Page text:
The GitHub Experience

The joys of GitHub can be limitless. To put this in a better perspective, let’s relate it to a more common job, a Grocer. The hard working Grocer, we will say goes into his shift, and first he grabs the Milk that needs to be put out makes sure all the older milk is pushed to the front to ensure that the grocery store is always trying to turn out inventory on a constant basis. This whole process takes him an hour, and is quickly pulled aside for another issue that a customer was having in a different department. Off he goes, and a new customer comes by.

The new customer grabs milk from the front, and realizes that it’s expired, this customer simply knows the fix, however goes to the manager and the Grocer from earlier ends up getting in trouble. Even with the customer doing it without bad intention.

This is a problem that GitHub has been able to solve by removing the ill-intentions and the ability to contribute to other programmers easily without messages getting lost in the translation. To show the simplicity of it, let me show a simple clip of editing someone’s simple notepad and removing a bug.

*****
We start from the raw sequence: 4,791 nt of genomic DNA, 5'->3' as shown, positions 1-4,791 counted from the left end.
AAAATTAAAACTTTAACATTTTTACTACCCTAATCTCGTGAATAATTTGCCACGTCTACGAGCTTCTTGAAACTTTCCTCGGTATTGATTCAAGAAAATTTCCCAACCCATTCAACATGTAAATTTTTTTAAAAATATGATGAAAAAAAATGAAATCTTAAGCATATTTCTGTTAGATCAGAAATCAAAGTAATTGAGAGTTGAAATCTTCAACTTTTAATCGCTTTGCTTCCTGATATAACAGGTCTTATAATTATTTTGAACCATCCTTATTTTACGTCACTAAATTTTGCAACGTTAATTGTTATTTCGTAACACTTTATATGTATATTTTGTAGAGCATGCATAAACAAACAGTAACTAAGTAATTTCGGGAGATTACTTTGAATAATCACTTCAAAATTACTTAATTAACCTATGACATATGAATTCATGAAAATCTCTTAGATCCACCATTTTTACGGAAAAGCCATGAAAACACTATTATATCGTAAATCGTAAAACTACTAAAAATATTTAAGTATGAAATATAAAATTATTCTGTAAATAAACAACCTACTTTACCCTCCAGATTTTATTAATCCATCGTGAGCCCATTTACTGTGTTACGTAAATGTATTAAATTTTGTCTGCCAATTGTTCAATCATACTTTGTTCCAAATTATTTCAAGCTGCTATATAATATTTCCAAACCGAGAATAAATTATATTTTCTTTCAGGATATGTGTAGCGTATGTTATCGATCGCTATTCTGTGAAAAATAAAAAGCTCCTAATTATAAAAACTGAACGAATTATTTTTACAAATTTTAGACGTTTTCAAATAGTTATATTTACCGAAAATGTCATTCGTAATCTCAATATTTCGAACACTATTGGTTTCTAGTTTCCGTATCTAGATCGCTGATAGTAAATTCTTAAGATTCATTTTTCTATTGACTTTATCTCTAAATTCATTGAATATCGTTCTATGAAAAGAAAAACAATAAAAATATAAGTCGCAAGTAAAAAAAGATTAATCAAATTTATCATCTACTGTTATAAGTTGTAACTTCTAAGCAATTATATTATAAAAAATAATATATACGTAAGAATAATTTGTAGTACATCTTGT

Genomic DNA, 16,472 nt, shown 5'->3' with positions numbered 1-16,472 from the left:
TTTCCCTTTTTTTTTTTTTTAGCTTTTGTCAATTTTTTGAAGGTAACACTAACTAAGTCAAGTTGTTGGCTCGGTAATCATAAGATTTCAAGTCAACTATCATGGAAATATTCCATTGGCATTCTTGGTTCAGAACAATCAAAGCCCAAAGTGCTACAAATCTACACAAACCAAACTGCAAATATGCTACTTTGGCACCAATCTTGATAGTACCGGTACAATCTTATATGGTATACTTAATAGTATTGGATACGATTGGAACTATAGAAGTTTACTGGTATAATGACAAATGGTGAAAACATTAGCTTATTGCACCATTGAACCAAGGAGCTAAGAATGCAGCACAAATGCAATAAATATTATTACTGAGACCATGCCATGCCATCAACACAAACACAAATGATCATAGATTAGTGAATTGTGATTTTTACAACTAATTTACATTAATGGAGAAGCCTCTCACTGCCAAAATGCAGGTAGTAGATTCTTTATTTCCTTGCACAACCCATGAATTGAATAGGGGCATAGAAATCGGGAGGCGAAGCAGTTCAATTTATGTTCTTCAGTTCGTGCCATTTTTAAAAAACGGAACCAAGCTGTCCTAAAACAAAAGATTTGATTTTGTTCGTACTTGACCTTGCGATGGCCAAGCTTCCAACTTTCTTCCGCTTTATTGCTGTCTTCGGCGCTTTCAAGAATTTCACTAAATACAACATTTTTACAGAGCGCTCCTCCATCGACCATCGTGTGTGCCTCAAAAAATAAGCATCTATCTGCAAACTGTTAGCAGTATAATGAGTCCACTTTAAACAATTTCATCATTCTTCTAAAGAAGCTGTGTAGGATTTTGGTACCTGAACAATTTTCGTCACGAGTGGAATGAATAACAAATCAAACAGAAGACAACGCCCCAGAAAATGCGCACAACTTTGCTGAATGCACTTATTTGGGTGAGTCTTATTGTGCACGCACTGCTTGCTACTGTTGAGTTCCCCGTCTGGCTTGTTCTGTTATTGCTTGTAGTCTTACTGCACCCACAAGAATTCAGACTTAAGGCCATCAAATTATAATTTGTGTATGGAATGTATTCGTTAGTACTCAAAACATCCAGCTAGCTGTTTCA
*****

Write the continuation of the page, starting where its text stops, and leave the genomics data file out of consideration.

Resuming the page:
You simply add your issue with the code – in this case I talked with the individual in person, however it can be simply replied too from the GitHub repository owner, if it’s a feature or fix they would be interested in having completed.

After this, utilizing the ‘Fix #(insert issue command)’ it automatically references the issue, and the owner is capable of closing the issue. If he felt it was necessary.

Now, what’s different about a feature? Well, let’s take a look..

As you can see, it’s created and resolved the same way. Really cool! And it goes directly to who it is supposed too! No going behind people’s back unintentionally!
When we look at the code, I noticed the feature could also cause a lot more code to be created. So, I expect that a lot of features will be more heavily debated thought about before added in bigger projects.

This particular feature shows the following numbers.

I think this is also important, Features can be really cool too add, but it also doesn’t guarantee the owner would find it that useful. So this might require a little bit more dialogue in bigger projects that one could be aware of.

This is though, an option and an ability to discuss and develop, with ease, efficiency and cohesion. Something many other markets of the world wish they could experience. So for a place where toxicity is at an all time low, and seeing people work together fluently, understanding GitHub is a good place to start if these are things you want from a career.

You can see the two repositories where I fixed a bug and added a feature here and here.

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